Even now, when I’m putting things in alphabetical order, or looking through a dictionary for a word, I find myself quietly singing in my head: “H, I, J, K …” or whatever alphabet string I’m needing at the time. It’s ubiquitous. At least for me.
Most little kids receive alphabet books when they’re preschoolers, and alphabet books are a standard in preschools and at library story hours. We want little kids to become familiar with the letters of the words that make up our language, both upper case and lower case letters. And not just the names of the letters, but also the sounds those letters make. We sing them, we say them, we use them, we explain them (as in: “Yes, honey, I know it looks like it should say ‘takee,’ but it says ‘tayk.'”)
So we read those alphabet books, and all the other books, and try our best to plow that language into little kids’ brains so they’ll be competent readers and learners even before they start school and “formal” education.
When Peter was last here, he’d gone out to ride his tricycle in the driveway, the morning I was taking him back to Fort Worth. After a couple of days of hurricane-generated rainfall, the sky was still cloudy, but the streets and sidewalks were dry. “Look, Mimi!” he called. “Come take a picture.”
On Amazon, there are pages and pages of alphabet books, with about 20 books listed per page. And that’s just on Amazon. We really want kids to learn the building blocks of our system of reading.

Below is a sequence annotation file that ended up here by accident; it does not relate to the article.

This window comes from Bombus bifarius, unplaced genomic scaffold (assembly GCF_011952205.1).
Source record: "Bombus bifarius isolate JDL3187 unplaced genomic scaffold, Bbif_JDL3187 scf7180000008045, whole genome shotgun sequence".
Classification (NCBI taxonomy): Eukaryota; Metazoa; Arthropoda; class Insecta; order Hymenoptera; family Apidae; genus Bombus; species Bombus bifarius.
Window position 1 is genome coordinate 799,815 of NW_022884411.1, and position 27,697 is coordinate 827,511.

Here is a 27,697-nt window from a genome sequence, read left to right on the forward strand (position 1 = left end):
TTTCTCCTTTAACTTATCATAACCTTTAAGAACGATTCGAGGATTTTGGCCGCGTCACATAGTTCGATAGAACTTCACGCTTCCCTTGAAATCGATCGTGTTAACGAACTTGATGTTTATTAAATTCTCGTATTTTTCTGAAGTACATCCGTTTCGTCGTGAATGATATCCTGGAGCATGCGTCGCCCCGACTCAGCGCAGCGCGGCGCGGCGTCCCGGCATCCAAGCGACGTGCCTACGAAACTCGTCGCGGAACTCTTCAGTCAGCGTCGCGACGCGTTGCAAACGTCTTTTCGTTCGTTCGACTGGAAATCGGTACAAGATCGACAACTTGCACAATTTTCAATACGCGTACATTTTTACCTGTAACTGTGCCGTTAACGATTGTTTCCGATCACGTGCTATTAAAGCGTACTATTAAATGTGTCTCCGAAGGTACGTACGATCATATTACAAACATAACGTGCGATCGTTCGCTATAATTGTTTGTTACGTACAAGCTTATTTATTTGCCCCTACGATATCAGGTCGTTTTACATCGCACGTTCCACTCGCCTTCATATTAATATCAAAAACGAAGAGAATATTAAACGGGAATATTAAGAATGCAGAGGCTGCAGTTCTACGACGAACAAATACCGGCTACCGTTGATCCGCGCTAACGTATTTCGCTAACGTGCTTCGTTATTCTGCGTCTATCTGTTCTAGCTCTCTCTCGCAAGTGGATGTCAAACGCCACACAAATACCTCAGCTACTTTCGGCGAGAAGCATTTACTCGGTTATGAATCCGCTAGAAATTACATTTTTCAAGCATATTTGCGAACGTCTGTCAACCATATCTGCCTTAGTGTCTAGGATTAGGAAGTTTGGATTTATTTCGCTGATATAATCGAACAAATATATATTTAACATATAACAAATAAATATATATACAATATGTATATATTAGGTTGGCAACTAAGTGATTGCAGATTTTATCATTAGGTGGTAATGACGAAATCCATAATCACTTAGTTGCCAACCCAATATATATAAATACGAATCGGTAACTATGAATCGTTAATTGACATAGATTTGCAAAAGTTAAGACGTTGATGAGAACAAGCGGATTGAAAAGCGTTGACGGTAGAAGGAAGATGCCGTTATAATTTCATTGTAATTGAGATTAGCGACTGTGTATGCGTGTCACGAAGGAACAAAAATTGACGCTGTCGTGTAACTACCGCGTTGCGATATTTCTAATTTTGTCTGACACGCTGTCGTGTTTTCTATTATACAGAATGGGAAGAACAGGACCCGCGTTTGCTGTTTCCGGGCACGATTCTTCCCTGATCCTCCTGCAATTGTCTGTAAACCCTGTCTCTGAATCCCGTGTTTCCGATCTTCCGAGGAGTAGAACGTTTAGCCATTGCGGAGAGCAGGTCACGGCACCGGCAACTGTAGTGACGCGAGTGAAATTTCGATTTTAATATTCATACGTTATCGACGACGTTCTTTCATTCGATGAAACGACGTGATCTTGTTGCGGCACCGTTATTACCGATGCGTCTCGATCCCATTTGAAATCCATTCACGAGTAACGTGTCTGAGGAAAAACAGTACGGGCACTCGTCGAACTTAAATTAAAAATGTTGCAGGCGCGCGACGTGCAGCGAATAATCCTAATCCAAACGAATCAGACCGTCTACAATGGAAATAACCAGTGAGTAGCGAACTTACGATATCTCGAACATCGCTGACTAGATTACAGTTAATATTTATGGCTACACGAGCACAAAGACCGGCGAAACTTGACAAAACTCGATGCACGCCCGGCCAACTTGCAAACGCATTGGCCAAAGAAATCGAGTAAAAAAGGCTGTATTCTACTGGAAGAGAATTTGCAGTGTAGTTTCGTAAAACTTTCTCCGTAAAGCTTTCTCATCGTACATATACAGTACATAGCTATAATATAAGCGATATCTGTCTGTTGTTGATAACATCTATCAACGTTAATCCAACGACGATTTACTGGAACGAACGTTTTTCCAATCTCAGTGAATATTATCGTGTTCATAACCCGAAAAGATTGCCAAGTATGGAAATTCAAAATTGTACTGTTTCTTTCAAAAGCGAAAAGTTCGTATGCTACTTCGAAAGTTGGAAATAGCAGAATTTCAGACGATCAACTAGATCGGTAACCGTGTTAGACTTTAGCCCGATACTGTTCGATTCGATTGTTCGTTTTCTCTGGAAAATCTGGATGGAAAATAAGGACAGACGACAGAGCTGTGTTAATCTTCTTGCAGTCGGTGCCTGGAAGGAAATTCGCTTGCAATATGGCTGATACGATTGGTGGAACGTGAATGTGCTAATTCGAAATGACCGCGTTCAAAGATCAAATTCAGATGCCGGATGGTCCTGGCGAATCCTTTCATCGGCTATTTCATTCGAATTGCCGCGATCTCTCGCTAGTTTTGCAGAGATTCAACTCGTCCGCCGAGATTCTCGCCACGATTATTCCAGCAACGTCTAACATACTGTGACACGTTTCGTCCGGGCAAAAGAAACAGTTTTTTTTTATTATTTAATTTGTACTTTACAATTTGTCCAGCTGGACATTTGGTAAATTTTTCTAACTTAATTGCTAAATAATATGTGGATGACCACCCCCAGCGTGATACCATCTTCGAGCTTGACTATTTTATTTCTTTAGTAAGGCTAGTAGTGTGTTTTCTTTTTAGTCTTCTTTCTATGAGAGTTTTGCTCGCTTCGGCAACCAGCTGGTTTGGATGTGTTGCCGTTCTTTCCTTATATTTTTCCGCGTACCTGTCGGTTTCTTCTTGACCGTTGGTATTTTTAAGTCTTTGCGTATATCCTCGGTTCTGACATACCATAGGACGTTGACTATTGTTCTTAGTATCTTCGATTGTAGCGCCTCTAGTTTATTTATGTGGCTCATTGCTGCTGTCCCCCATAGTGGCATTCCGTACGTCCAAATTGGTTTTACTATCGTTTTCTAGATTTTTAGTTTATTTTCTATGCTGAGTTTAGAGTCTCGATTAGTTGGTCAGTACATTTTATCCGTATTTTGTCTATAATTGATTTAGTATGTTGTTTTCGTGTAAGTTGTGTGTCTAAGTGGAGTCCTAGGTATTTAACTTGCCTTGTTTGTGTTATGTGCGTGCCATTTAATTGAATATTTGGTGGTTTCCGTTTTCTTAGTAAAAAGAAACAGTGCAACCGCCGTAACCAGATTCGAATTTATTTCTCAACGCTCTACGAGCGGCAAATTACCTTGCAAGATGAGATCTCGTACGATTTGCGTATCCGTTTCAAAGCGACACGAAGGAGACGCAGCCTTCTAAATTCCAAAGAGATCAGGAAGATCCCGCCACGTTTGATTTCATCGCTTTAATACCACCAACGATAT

I was particularly interested in The Icky Bug Alphabet Book. I looked at the pages that were available to preview, and took issue with the idea that dragonflies and fireflies are “icky.” Earwigs? Oh, yes. But they do include a disclaimer that only two of the “bugs” they describe are actually “true bugs.” A couple of spiders are included–arachnids. And the rest are different kinds of insects, which, even though we call them “bugs,” are not actually true “bugs.” So, alphabet and science!
Anyway, The Dead Worm Alphabet Book may never make it to publication. Or, April and Peter may need to resort to collecting some live worms and try to arrange them into a few pages of living worms alphabet illustrations. I’m hoping to get some photography credit for my contributions.
Your words are a flashlight to light the path ahead of me and keep me from stumbling.
Psalm 119:105 (The Living Bible)
Being a fluent reader means being able to read, for ourselves, all the important books and articles that can help us learn and become the people God planned for us to be. We can read, for ourselves, the Scripture, the commentaries, the sermons, and all the resources that are available for us. And for a lot of us, it all started with an alphabet book.